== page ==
multiculturalism in the canadian state

jnstewart at jnstewart at
Mon Nov 22 23:52:54 MST 1999

----- Original Message -----
From: Craven, Jim <jcraven at>
To: <marxism at>
Sent: Monday, November 22, 1999 7:00 PM
Subject: RE: multiculturalism in the canadian state

> Hi Jim and others,
> No I didn't catch any of the threads given below that may have sparked
> response; my response was to the general concept of "multiculturalism" and
> merely noted that like anything else, it depends upon how and by whom it
> defined and of course how and by whom and in whose interest the concept is
> operationalized.

    When education people get talking about muslticulturalism I like to ask
if they think that all cultures deserve equal respect and they always say
that, yes, of course, all are equal of respect.  The I ask them if that
includes the cultures of some middle eastern nations where male literacy is
nearly universal and female literacy is nearly nil and they say, well,
that's different.  I then like to ask them if includes the culture os some
of my North Florida students who seemed to honstly believe that, as they put
it, niggfers are just not up to our standards.  Education people hasten to
exclude these cultures, perfectly valid cultures from an anthropological
standpoint and perfectly representative of strong traditions.
    It is to be observed that education people tend to disparage the culture
of adolescent males if it includes a positive value on conflict and trials
of strength.  They disallolw cultures that hold one group above another,
withthe interesting exception of Jewish culture in which the Jewish people
are often regrded as the chosen of God.  Theu, obviously, multiculturalism
is a selective process of valuing certain cultures over others.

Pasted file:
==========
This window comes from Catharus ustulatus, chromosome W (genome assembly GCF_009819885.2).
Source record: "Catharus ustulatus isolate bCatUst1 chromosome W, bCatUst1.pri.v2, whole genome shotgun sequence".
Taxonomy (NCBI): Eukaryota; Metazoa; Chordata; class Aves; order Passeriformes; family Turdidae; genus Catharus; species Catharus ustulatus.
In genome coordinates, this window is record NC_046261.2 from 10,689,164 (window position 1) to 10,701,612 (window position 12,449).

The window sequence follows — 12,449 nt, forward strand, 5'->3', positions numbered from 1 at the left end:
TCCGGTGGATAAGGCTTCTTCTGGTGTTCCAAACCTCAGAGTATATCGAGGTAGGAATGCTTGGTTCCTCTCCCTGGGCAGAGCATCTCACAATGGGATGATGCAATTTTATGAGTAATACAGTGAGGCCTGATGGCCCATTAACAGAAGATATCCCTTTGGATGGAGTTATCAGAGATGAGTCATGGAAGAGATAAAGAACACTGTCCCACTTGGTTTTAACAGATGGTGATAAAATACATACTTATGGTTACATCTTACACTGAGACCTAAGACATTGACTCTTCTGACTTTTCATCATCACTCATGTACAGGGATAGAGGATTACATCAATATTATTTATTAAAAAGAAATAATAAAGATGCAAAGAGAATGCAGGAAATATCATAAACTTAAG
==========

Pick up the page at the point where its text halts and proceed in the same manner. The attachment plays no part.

In an educational setting I see no problem with this.  It seems that the
school is one place where we ought to be advocating a coherent set of
values.  We should, however, be honest about it and not cloak things in too
much palaver about the equality of all cultures.
    It is not entirely clear to me how this works out on a class basis,
however.   Clearly the public school culture tends to be based ona liberal
humanistic philosoph advocating bourgeois liberalism, but it doesn't weem to
quite line up along class lines.  Perhaps this is simply due to the
vagueness of class consciousness in this country.

> And we can all get ultra-sensitive and politically correct at times. For
> example I as an enrolled Blackfoot Indian deeply resent the term used
> "Native American".

    I find that my Creek friends tend to use the term Indian unless their
speech is overtly political.  I find that the term Native American is an
interesting rhetorical trope intended to claim a sort of primacy that is
historically factual, but culturally problematic.  I assume that I am a
native American because my cultural background is quite distictively related
to the Appalacians and the mid-west with admixtures of various ethnicities.
This comes from nowhere else and is distictively American.   Australians
always assumed that I was American with the implied meaning that I was
native to that land.
    I also find that pan-indian implication of general terms such as native
American to be problematic.  I don't believe that the Creeks and the Navajo
thought of themselve as a single people in any sense until the folks from
elsewhere took over.  Pan indianism strikes me as akin to some sort of pan
Europeanism in which it would be assumed that there were no significant
differences amon, say, the Russians, the Spanish, the Irish, and the
Hungarians.  All these peoples could get together and have a little Orthodox
liturgy with protestant hyms and Roman vestmants while the Irish
demonstrated prayer.  It seems to be an odd notion.

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